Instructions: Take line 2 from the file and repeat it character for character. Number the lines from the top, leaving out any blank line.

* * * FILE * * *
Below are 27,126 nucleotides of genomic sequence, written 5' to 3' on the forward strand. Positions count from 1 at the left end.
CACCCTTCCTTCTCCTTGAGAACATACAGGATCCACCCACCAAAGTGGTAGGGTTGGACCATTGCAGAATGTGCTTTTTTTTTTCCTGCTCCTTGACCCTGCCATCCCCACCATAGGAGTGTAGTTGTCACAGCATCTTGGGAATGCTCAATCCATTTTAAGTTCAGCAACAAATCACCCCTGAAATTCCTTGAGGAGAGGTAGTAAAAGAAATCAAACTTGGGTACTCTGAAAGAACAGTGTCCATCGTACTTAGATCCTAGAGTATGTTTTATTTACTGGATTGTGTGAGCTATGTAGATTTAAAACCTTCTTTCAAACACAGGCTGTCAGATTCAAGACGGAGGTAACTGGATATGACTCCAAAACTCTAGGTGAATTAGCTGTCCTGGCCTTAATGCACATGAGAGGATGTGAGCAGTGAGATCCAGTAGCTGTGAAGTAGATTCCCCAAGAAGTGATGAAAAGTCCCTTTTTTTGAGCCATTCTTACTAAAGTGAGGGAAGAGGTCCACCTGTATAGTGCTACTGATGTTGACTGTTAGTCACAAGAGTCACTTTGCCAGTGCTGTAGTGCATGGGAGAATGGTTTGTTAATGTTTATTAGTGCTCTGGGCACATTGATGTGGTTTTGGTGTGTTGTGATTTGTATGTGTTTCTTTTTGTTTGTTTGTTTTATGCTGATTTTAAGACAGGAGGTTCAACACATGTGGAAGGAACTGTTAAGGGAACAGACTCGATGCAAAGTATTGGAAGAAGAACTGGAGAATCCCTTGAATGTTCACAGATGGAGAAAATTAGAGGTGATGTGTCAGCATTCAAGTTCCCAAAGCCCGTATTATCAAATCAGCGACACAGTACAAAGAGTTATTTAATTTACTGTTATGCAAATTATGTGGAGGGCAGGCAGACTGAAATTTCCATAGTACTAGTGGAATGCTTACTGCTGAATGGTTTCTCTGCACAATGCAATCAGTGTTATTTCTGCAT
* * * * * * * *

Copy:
CACCCTTCCTTCTCCTTGAGAACATACAGGATCCACCCACCAAAGTGGTAGGGTTGGACCATTGCAGAATGTGCTTTTTTTTTTCCTGCTCCTTGACCCTGCCATCCCCACCATAGGAGTGTAGTTGTCACAGCATCTTGGGAATGCTCAATCCATTTTAAGTTCAGCAACAAATCACCCCTGAAATTCCTTGAGGAGAGGTAGTAAAAGAAATCAAACTTGGGTACTCTGAAAGAACAGTGTCCATCGTACTTAGATCCTAGAGTATGTTTTATTTACTGGATTGTGTGAGCTATGTAGATTTAAAACCTTCTTTCAAACACAGGCTGTCAGATTCAAGACGGAGGTAACTGGATATGACTCCAAAACTCTAGGTGAATTAGCTGTCCTGGCCTTAATGCACATGAGAGGATGTGAGCAGTGAGATCCAGTAGCTGTGAAGTAGATTCCCCAAGAAGTGATGAAAAGTCCCTTTTTTTGAGCCATTCTTACTAAAGTGAGGGAAGAGGTCCACCTGTATAGTGCTACTGATGTTGACTGTTAGTCACAAGAGTCACTTTGCCAGTGCTGTAGTGCATGGGAGAATGGTTTGTTAATGTTTATTAGTGCTCTGGGCACATTGATGTGGTTTTGGTGTGTTGTGATTTGTATGTGTTTCTTTTTGTTTGTTTGTTTTATGCTGATTTTAAGACAGGAGGTTCAACACATGTGGAAGGAACTGTTAAGGGAACAGACTCGATGCAAAGTATTGGAAGAAGAACTGGAGAATCCCTTGAATGTTCACAGATGGAGAAAATTAGAGGTGATGTGTCAGCATTCAAGTTCCCAAAGCCCGTATTATCAAATCAGCGACACAGTACAAAGAGTTATTTAATTTACTGTTATGCAAATTATGTGGAGGGCAGGCAGACTGAAATTTCCATAGTACTAGTGGAATGCTTACTGCTGAATGGTTTCTCTGCACAATGCAATCAGTGTTATTTCTGCAT